In most American productions that use the continuity editing system (unobtrusive cuts), fragmentary imagery is perceived as a verisimilar place and is thus not usually questioned. Rarely is there a noticeable glitch in the cinematic layout. Perhaps when this does occur, it is noticeable because one has grown familiar with a particular spatial imaginary that is now breached. An example of such spatial discontinuity recently materialized in the American television show Scandal. The political drama, currently in its fourth season, centers around Kerry Washington’s character, Olivia Pope, who is a former White House Communications Director now running her own crisis management firm. In episode 10 of season 4, “Run,” Olivia Pope is abducted from her apartment and taken to an undisclosed location. In the following brief discussion of the opening sequence, I pay particular attention to the plausibility of the layout of Olivia’s apartment and the floor it is on.
In over 60 episodes throughout 4 seasons, the viewer has never seen a particular corner of the entrance hall to the two apartments on Olivia’s floor. Only three out of four sides that make up the square of this space are known: (1) the elevator, (2) Olivia’s apartment entrance door, and (3) her neighbor’s apartment entrance door. Number (4) is presumably a wall between this entrance hall and Olivia’s hallway to her bedroom.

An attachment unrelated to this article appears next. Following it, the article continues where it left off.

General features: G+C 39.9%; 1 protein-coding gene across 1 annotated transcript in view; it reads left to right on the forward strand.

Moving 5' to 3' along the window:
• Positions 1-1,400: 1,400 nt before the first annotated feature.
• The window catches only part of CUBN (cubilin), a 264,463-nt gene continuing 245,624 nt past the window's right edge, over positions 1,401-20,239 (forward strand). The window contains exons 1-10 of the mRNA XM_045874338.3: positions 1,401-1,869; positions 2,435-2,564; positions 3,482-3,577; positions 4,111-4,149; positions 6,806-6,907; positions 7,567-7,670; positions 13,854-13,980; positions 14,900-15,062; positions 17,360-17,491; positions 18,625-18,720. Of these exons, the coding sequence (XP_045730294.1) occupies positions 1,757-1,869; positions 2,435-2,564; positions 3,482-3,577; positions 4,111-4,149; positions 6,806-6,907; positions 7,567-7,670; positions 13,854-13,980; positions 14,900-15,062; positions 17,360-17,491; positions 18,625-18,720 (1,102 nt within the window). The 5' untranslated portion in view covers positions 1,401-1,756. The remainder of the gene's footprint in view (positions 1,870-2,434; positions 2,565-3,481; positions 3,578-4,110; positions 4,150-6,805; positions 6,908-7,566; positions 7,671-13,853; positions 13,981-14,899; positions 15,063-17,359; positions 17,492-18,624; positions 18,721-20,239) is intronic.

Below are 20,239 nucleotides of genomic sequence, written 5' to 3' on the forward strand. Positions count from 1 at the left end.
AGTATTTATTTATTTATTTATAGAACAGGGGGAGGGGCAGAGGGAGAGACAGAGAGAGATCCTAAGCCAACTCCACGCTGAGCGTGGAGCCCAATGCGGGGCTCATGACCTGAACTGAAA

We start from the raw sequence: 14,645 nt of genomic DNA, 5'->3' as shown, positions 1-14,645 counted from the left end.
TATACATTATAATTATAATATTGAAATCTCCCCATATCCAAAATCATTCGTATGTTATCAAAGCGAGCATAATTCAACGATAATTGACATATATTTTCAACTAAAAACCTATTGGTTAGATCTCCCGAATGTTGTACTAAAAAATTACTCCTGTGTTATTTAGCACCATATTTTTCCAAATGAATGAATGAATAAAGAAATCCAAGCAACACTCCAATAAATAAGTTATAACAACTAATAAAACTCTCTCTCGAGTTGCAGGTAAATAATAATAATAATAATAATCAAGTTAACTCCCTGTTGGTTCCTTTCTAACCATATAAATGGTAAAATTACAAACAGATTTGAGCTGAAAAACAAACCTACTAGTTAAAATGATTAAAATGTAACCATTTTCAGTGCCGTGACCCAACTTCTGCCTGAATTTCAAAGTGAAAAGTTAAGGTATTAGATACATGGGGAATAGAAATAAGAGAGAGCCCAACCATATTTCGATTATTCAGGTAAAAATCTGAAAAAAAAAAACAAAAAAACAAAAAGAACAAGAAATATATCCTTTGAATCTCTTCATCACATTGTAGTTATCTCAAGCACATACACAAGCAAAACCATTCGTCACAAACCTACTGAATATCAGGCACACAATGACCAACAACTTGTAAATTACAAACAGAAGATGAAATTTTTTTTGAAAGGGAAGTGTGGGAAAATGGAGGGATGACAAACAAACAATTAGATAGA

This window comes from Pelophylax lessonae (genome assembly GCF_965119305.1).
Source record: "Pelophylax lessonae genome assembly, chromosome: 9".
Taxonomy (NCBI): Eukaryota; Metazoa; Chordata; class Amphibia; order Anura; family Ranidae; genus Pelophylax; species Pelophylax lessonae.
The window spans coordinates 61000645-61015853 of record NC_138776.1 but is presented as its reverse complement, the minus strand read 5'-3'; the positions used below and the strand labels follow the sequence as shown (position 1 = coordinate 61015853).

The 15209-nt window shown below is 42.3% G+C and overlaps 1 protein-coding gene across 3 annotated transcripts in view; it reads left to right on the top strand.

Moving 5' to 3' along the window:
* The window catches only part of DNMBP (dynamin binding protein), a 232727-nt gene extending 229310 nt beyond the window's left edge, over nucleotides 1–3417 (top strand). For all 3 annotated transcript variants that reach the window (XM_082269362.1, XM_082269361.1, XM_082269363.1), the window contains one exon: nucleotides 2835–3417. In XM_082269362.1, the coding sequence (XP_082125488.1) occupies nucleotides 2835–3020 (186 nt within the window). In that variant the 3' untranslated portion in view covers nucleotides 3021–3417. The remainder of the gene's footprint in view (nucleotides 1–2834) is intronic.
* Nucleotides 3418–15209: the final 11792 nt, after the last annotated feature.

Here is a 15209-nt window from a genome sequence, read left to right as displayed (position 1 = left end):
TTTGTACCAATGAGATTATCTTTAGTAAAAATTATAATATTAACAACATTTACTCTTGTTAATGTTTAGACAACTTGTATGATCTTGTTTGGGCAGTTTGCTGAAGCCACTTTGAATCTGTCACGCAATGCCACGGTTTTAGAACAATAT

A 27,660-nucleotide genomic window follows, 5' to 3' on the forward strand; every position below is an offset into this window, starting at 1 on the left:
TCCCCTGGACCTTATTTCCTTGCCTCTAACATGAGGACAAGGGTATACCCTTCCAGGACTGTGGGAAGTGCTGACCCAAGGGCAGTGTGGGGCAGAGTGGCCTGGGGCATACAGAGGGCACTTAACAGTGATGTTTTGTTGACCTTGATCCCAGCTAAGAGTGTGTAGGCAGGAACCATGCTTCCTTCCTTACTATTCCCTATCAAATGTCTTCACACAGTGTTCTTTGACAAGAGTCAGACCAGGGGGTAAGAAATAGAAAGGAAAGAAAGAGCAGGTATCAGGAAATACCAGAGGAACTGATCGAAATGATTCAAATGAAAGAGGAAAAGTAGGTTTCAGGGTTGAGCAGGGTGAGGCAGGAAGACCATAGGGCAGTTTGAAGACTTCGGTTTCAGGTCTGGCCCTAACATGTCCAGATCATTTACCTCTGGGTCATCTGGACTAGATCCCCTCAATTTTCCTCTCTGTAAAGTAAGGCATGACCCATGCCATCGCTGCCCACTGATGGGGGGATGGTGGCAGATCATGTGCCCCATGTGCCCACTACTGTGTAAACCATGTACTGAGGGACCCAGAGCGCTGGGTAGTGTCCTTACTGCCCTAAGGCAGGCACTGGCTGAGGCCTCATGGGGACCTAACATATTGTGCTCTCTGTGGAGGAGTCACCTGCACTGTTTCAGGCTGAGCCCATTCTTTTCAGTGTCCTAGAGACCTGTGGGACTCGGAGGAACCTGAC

The sequence seamlessly sutures together unconnected spaces through unobtrusive cuts and a soundtrack fusing all fragments to create a wholeness of this specific place. Thus the spatial discontinuity is masked through the urgency of the situation created by this key plot event (narrative development), Olivia and Jake’s reactions (performance), and musical motifs signaling danger (sound). In this sequence, the question of spatial verisimilitude is moved to the background to create viewing pleasure. Spectators are encouraged to feel emotional involvement towards their heroine’s predicament rather than question the invented physical world.
If one does consider the layout of Olivia’s apartment, one realizes that the fire-escape door is impossibly placed: the door would in reality lead straight into her hallway. If one were to further question the spatial layout of the entire floor, it would become clear that the neighbor’s living room also overlaps with Olivia’s bedroom. Nevertheless, this sequence entertains by creating an imaginary wholeness the spectator is discouraged to assess. Instead, the narrative is foregrounded to disregard spatial coherence. This brief example shows that the perception of space in film and television requires the suspension of disbelief not merely regarding plot or characters but also in terms of spatial integration in the construction of its physical world.
 For a discussion of set design in film, particularly 1930s European cinema, see: Sue Harris, Tim Bergfelder, and Sarah Street, eds., Film Architecture and the Transnational Imagination: Set Design in 1930s European Cinema, (Amsterdam: Amsterdam University Press, 2014).
 See, for example, John Gibbs, Mise-en-Scène: Film Style and Interpretation (London: Columbia University Press, 2002); or David Bordwell and Kristin Thompson, Film Art: An Introduction, 10th ed. (New York, NY: McGraw-Hill Higher Education, 2012).